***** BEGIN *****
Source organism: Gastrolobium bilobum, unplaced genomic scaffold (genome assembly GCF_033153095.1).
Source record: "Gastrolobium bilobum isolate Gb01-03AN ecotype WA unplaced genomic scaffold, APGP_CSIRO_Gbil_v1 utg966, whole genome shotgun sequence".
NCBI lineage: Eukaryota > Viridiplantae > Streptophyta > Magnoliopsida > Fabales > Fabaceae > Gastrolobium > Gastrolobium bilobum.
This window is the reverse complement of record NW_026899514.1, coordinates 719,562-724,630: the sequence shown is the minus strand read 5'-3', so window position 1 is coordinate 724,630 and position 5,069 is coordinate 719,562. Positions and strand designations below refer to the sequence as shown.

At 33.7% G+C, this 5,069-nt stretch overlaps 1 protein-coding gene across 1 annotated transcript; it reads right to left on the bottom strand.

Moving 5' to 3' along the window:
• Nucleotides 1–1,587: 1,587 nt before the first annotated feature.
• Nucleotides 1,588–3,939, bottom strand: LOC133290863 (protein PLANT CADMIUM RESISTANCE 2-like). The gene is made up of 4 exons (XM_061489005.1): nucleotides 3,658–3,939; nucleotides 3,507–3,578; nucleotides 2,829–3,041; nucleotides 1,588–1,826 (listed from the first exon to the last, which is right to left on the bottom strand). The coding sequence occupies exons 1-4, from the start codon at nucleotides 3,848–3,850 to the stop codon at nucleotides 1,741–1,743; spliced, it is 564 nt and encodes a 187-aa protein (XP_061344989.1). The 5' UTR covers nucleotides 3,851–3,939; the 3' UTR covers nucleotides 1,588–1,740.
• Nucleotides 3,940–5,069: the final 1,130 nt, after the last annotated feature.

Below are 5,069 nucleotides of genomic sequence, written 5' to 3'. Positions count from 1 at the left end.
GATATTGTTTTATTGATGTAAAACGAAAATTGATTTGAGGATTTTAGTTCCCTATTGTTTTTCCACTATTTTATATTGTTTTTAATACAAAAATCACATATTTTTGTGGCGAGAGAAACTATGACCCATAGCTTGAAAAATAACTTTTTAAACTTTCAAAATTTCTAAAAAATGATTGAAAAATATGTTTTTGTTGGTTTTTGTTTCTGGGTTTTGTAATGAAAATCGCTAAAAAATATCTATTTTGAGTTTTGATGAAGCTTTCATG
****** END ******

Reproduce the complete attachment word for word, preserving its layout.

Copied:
Source organism: Gastrolobium bilobum, unplaced genomic scaffold (genome assembly GCF_033153095.1).
Source record: "Gastrolobium bilobum isolate Gb01-03AN ecotype WA unplaced genomic scaffold, APGP_CSIRO_Gbil_v1 utg966, whole genome shotgun sequence".
NCBI lineage: Eukaryota > Viridiplantae > Streptophyta > Magnoliopsida > Fabales > Fabaceae > Gastrolobium > Gastrolobium bilobum.
This window is the reverse complement of record NW_026899514.1, coordinates 719,562-724,630: the sequence shown is the minus strand read 5'-3', so window position 1 is coordinate 724,630 and position 5,069 is coordinate 719,562. Positions and strand designations below refer to the sequence as shown.

At 33.7% G+C, this 5,069-nt stretch overlaps 1 protein-coding gene across 1 annotated transcript; it reads right to left on the bottom strand.

Moving 5' to 3' along the window:
• Nucleotides 1–1,587: 1,587 nt before the first annotated feature.
• Nucleotides 1,588–3,939, bottom strand: LOC133290863 (protein PLANT CADMIUM RESISTANCE 2-like). The gene is made up of 4 exons (XM_061489005.1): nucleotides 3,658–3,939; nucleotides 3,507–3,578; nucleotides 2,829–3,041; nucleotides 1,588–1,826 (listed from the first exon to the last, which is right to left on the bottom strand). The coding sequence occupies exons 1-4, from the start codon at nucleotides 3,848–3,850 to the stop codon at nucleotides 1,741–1,743; spliced, it is 564 nt and encodes a 187-aa protein (XP_061344989.1). The 5' UTR covers nucleotides 3,851–3,939; the 3' UTR covers nucleotides 1,588–1,740.
• Nucleotides 3,940–5,069: the final 1,130 nt, after the last annotated feature.

Below are 5,069 nucleotides of genomic sequence, written 5' to 3'. Positions count from 1 at the left end.
GATATTGTTTTATTGATGTAAAACGAAAATTGATTTGAGGATTTTAGTTCCCTATTGTTTTTCCACTATTTTATATTGTTTTTAATACAAAAATCACATATTTTTGTGGCGAGAGAAACTATGACCCATAGCTTGAAAAATAACTTTTTAAACTTTCAAAATTTCTAAAAAATGATTGAAAAATATGTTTTTGTTGGTTTTTGTTTCTGGGTTTTGTAATGAAAATCGCTAAAAAATATCTATTTTGAGTTTTGATGAAGCTTTCATG